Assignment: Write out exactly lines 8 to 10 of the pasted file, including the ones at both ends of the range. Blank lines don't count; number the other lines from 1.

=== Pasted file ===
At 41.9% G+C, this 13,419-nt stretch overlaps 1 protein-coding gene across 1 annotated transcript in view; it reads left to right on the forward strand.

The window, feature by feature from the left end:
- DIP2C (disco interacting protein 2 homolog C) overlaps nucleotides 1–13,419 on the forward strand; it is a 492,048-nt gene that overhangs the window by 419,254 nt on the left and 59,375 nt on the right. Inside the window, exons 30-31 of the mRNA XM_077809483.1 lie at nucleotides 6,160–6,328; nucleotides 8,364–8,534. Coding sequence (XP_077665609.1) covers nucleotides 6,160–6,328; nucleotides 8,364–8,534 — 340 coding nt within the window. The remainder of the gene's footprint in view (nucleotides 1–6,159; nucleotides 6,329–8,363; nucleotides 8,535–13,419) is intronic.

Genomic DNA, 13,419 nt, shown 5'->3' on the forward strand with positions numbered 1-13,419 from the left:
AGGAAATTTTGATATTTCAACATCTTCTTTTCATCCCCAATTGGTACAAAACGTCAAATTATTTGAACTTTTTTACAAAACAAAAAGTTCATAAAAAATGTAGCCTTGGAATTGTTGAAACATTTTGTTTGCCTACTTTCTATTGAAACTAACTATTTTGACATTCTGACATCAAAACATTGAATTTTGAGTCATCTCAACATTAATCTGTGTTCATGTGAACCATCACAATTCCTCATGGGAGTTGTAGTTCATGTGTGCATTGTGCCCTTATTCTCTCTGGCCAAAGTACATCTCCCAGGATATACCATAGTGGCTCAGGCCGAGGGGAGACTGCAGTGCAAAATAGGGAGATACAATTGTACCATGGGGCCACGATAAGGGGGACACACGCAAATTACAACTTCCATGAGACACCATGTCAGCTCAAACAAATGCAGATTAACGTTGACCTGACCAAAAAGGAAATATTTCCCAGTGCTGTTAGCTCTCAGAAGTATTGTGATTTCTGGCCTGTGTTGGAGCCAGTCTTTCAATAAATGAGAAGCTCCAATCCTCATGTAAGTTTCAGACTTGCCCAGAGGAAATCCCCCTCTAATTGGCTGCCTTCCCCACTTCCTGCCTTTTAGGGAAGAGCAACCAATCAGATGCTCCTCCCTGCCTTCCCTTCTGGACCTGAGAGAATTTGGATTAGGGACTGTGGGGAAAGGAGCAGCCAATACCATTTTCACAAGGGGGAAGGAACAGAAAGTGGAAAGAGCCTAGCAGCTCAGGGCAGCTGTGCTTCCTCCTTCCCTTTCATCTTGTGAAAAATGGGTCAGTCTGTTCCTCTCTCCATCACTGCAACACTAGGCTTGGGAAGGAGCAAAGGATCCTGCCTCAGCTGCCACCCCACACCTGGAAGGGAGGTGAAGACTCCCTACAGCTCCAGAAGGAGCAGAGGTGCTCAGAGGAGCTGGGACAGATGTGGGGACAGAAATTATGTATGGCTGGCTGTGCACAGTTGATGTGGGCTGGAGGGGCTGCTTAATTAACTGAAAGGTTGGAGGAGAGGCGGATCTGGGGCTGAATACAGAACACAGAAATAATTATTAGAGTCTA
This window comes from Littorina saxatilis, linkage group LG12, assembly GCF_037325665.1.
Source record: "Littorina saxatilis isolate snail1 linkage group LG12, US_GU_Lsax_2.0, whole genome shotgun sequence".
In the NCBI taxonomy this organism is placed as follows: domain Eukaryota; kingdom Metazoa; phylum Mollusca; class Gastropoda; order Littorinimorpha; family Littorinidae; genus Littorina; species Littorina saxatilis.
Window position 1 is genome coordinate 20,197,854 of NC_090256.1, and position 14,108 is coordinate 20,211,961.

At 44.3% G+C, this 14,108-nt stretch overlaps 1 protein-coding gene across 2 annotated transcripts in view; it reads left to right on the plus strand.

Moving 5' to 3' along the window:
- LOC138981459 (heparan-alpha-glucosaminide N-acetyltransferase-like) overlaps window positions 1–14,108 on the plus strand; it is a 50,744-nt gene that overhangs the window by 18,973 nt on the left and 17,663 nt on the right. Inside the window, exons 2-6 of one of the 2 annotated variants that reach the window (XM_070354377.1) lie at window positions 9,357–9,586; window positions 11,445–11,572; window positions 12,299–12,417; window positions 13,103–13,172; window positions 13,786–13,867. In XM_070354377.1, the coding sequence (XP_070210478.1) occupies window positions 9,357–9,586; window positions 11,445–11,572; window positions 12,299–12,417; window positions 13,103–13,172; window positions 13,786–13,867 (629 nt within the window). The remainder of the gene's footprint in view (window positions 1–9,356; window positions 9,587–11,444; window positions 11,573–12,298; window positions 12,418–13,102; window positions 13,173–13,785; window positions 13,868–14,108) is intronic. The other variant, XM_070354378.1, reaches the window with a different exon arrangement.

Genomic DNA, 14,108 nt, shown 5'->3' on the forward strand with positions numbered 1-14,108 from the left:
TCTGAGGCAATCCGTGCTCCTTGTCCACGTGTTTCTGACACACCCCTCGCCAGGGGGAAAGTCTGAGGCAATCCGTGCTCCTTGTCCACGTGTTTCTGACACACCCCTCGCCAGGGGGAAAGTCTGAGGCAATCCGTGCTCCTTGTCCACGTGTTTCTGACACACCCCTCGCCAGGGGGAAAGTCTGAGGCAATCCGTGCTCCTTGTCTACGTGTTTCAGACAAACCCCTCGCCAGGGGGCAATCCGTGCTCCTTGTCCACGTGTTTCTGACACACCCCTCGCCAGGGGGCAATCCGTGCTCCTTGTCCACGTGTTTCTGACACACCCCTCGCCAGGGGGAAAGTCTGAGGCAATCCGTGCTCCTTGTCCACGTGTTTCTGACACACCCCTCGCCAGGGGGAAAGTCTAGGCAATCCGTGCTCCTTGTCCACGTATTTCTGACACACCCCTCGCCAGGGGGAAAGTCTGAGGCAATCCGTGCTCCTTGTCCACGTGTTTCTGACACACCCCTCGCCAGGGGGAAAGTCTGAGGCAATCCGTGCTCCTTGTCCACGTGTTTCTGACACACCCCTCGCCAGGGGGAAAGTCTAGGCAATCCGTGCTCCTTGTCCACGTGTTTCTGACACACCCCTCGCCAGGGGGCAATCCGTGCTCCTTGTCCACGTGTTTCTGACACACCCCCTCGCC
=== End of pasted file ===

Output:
In the NCBI taxonomy this organism is placed as follows: domain Eukaryota; kingdom Metazoa; phylum Mollusca; class Gastropoda; order Littorinimorpha; family Littorinidae; genus Littorina; species Littorina saxatilis.
Window position 1 is genome coordinate 20,197,854 of NC_090256.1, and position 14,108 is coordinate 20,211,961.

At 44.3% G+C, this 14,108-nt stretch overlaps 1 protein-coding gene across 2 annotated transcripts in view; it reads left to right on the plus strand.